Former FTX CEO Seeks $10M Insurance Fund for Legal Defense, Request Opposed by FTX Debtors and Unsecured Creditors
Court filings reveal that the FTX co-founder is seeking access to a $10 million insurance plan to cover his attorney fees. FTX debtors and unsecured creditors have opposed Sam Bankman-Fried’s request, arguing that every dollar spent on his defense is “one less dollar” available to cover the losses of the debtors.
FTX Debtors and Unsecured Creditors Oppose Sam Bankman-Fried’s Request for D&O Funds
Sam Bankman-Fried (SBF), the former CEO of FTX, is seeking access to a $10 million legal insurance fund to cover his defense expenses. The filing notes that FTX’s $10 million director and officer (D&O) insurance policy covers individuals who are “legally obligated to pay on account of any claim first made against them.” However, FTX debtors and the committee of unsecured creditors have criticized SBF’s request, arguing that granting him access to the insurance funds would harm the debtors and cause “material prejudice.”
“Thus, for every dollar extended by the insurance carrier to Mr. Bankman-Fried’s defense costs, there is one less dollar to pay the WRS Debtors’ covered Losses,” the debtors declare.
The debtors emphasize that the insurance policy excludes claims arising from “violations of securities laws, violations of money laundering laws, and any willful or fraudulent acts or omissions.” The lawyers explain that the D&O policy belongs to the debtors’ estates, and therefore, the court should not grant Sam Bankman-Fried unrestricted access to it.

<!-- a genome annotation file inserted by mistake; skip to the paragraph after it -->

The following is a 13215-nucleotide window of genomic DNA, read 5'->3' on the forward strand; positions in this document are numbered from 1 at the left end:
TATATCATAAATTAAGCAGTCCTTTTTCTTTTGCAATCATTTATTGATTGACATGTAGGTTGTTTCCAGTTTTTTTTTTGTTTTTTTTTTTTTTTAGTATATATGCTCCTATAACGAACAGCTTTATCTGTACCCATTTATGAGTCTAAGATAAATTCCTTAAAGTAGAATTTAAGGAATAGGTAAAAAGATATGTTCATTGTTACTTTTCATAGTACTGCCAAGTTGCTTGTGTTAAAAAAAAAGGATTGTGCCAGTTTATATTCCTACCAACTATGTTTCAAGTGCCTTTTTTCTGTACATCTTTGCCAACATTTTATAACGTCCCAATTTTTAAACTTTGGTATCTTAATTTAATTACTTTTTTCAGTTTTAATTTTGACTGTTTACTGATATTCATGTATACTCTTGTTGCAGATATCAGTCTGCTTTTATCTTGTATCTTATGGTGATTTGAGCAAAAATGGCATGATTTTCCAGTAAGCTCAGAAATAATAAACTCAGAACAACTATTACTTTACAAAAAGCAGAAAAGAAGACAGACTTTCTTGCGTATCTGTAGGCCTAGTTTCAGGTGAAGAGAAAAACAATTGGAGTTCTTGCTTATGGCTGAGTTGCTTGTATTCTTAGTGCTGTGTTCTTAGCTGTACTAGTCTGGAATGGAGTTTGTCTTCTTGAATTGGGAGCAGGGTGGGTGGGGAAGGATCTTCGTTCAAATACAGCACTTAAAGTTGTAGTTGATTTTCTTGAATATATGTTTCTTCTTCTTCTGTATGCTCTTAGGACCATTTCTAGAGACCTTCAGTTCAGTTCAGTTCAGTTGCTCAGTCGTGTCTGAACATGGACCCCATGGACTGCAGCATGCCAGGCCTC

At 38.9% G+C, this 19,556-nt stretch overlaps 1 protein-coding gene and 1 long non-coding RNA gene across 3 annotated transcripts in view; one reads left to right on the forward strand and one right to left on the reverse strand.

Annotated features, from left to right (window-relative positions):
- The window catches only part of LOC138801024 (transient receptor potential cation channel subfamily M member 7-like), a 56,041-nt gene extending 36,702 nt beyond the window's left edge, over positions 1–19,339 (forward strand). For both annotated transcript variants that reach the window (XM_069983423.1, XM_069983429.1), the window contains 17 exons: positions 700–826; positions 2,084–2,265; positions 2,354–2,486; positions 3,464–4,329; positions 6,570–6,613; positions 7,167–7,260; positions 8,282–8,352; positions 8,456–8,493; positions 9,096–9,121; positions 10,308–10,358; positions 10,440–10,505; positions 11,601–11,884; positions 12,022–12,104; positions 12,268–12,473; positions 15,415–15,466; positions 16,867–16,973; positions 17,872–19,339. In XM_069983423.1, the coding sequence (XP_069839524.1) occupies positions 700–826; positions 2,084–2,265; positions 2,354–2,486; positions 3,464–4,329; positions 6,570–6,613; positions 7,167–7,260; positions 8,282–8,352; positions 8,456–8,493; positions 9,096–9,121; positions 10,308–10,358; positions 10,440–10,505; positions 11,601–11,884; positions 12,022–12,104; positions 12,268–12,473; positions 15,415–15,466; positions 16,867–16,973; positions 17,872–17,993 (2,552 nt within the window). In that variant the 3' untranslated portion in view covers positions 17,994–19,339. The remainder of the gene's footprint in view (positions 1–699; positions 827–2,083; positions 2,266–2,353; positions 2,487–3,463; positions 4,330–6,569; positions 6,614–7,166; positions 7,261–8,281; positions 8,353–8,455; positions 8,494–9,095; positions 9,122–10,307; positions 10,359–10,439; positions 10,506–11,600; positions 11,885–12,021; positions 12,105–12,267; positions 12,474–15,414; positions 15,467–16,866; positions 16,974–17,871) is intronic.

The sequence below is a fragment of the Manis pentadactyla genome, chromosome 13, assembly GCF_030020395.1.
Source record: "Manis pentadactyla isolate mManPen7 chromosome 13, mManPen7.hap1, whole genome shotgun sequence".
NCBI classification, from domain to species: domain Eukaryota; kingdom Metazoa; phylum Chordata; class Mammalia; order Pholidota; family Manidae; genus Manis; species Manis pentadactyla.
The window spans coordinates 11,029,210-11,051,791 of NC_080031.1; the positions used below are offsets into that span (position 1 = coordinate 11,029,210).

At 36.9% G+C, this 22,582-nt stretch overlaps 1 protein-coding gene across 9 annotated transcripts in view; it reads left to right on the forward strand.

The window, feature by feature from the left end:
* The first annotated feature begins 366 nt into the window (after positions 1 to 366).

Instead, the debtors believe that the court should require SBF to adhere to the bankruptcy court’s 2016 compensation rules. Although SBF argues that depleting the D&O policy would not harm the debtors’ estate, the debtors and unsecured creditors strongly disagree, stating that this assertion is “flat wrong.”
The court filing adds:
Mr. Bankman-Fried is also wrong in claiming that coverage for the debtors’ estate is ‘hypothetical or speculative’ and that the debtors ‘have no present contractual interest in the proceeds of the D&O policies.’ As noted above, the debtors have retained pool counsel to represent certain current or former employees of the debtors, whose fees are an insurable expense.
The recent objections to SBF’s request for D&O funds are a result of the allegations that he has been using Alameda funds to cover his legal defense expenses. According to sources cited by Forbes, SBF is purportedly using a gift of $10 million he gave to his father in 2021 to pay for his white-collar legal team.
Do you think Sam Bankman-Fried should be granted access to the $10 million legal insurance fund for his defense expenses, or should the court require him to comply with the bankruptcy court’s 2016 compensation rules? Share your thoughts in the comments below.